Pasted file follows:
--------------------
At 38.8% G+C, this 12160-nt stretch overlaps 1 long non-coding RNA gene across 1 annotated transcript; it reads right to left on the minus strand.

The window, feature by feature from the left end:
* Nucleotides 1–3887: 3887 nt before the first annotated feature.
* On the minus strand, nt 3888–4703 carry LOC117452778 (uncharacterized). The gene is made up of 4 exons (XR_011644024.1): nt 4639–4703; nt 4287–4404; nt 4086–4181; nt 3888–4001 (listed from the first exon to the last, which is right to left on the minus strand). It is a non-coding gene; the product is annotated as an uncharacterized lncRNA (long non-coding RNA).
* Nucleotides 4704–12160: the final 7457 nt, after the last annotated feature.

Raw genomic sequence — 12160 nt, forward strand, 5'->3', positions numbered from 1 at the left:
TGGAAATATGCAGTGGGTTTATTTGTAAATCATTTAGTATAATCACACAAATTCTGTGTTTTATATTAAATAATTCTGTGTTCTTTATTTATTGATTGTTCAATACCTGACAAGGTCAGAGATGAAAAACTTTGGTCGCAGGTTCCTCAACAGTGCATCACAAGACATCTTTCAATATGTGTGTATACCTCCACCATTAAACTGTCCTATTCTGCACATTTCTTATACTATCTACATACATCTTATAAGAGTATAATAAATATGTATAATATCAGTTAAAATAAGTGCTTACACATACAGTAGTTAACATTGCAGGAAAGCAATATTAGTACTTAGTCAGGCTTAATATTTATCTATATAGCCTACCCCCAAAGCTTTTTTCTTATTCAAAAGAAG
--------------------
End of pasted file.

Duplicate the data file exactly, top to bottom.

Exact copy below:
At 38.8% G+C, this 12160-nt stretch overlaps 1 long non-coding RNA gene across 1 annotated transcript; it reads right to left on the minus strand.

The window, feature by feature from the left end:
* Nucleotides 1–3887: 3887 nt before the first annotated feature.
* On the minus strand, nt 3888–4703 carry LOC117452778 (uncharacterized). The gene is made up of 4 exons (XR_011644024.1): nt 4639–4703; nt 4287–4404; nt 4086–4181; nt 3888–4001 (listed from the first exon to the last, which is right to left on the minus strand). It is a non-coding gene; the product is annotated as an uncharacterized lncRNA (long non-coding RNA).
* Nucleotides 4704–12160: the final 7457 nt, after the last annotated feature.

Raw genomic sequence — 12160 nt, forward strand, 5'->3', positions numbered from 1 at the left:
TGGAAATATGCAGTGGGTTTATTTGTAAATCATTTAGTATAATCACACAAATTCTGTGTTTTATATTAAATAATTCTGTGTTCTTTATTTATTGATTGTTCAATACCTGACAAGGTCAGAGATGAAAAACTTTGGTCGCAGGTTCCTCAACAGTGCATCACAAGACATCTTTCAATATGTGTGTATACCTCCACCATTAAACTGTCCTATTCTGCACATTTCTTATACTATCTACATACATCTTATAAGAGTATAATAAATATGTATAATATCAGTTAAAATAAGTGCTTACACATACAGTAGTTAACATTGCAGGAAAGCAATATTAGTACTTAGTCAGGCTTAATATTTATCTATATAGCCTACCCCCAAAGCTTTTTTCTTATTCAAAAGAAG